|1992||Curbside recycling||Policy||The number of Kerbside collection programs in the United States reaches four thousand, up from just six hundred in 1989. With the rise of curbside recycling, industries abandon many of their buy–back programs and begin to rely largely on municipal services that require them to pay no extra fees.||United States|
|1993||Plastic recycling||Organization (non-profit)||Brussels-based non-profit European trade association Petcore is founded to promote the collection, sorting and recycling of post-consumer PET bottles.||Belgium|
|1993||General||Policy||Israel issues its Law for the Collection of Recycling (1993). This law provides the principles and the legal framework for recycling in the country.||Israel|
|1994||General||Concept development||The term downcycling is first used. It refers to the recycling of waste where the recycled material is of lower quality and functionality than the original material.|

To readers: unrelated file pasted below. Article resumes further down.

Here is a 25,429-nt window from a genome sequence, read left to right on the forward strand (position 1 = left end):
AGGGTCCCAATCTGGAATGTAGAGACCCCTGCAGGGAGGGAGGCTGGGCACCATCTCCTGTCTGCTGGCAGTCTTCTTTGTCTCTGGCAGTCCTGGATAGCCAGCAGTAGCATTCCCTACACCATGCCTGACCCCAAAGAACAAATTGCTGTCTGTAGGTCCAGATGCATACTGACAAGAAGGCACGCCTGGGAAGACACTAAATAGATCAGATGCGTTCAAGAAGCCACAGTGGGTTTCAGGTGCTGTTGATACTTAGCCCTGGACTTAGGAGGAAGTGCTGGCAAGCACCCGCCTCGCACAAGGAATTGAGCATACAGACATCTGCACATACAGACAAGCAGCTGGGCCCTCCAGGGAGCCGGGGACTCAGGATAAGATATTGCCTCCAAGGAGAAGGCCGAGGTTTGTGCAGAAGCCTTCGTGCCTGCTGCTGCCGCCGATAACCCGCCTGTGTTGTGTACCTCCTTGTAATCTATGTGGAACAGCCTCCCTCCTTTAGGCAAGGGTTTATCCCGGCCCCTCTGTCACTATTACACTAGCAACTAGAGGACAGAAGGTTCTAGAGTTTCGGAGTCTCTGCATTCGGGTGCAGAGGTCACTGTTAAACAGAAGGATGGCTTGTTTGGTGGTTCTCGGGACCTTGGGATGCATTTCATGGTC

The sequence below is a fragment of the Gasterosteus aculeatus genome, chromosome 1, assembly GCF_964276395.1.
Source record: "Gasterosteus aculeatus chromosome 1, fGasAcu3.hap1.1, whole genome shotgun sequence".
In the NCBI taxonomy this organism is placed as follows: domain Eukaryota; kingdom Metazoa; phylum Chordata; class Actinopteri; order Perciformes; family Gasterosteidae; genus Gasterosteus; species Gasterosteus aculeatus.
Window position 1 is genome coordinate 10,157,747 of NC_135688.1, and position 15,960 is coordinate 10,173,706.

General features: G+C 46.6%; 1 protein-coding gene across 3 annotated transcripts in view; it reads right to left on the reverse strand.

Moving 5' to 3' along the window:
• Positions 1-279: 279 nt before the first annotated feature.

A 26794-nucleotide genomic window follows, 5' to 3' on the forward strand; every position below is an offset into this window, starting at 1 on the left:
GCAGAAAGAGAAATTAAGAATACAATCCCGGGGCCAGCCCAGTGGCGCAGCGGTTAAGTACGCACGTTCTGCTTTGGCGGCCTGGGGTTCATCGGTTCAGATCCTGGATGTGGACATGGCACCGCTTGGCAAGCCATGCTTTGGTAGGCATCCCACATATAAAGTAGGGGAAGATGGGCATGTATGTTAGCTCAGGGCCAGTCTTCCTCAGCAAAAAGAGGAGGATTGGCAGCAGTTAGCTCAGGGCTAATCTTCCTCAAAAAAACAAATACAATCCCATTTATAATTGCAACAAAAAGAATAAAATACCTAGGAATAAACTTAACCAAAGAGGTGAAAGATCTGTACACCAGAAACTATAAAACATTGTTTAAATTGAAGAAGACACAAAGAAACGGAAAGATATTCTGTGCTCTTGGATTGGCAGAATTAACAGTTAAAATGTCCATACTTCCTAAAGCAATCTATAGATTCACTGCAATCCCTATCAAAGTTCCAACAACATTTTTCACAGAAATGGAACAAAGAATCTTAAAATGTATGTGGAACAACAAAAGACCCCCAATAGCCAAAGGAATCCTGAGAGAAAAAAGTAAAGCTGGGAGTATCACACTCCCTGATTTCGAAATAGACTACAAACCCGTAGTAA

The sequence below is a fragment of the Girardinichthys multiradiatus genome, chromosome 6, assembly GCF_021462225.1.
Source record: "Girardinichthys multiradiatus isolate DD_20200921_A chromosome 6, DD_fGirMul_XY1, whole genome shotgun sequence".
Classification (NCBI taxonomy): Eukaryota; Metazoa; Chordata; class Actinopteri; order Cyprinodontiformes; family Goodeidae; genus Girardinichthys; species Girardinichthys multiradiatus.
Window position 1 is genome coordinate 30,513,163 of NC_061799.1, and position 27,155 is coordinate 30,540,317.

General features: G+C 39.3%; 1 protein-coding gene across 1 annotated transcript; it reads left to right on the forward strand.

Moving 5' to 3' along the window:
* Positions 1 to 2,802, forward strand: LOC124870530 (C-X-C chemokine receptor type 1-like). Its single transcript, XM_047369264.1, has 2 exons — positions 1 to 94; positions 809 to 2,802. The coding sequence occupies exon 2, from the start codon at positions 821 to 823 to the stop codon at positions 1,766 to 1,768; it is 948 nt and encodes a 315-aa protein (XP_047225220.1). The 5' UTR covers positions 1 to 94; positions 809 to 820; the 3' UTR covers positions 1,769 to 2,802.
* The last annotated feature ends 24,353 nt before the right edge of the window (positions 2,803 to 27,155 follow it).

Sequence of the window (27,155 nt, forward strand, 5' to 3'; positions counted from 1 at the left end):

|1994||Packaging recycling||Policy||A Directive on Packaging and Packaging Waste is introduced by the European Union (EU) member states. The essence of the directive is that: “Packaging shall be designed…to permit reuse or recovery…and to minimize its impact on the environment when…disposed of.”||European Union|
|1994–2010||Tire recycling||Statistics||The European Union increases the amount of tires recycled from 25% of annual discards to nearly 95%, with roughly half of the end-of-life tires used for energy, mostly in cement manufacturing.||European Union|
|1995||Aluminum recycling||Statistics||A record 47.6 billion soft drink containers are recycled in the United States, an increase of 500 million over the previous year. Aluminum cans are recycled at a rate of 63% in the country, with the highest state-wide rate in California at 80%.|
|1995||Packaging recycling||Organization (non-profit)||The Packaging Recovery Organisation Europe is founded as the umbrella organization of 31 national producer responsibility systems engaged in the selective collection and recycling of packaging waste.|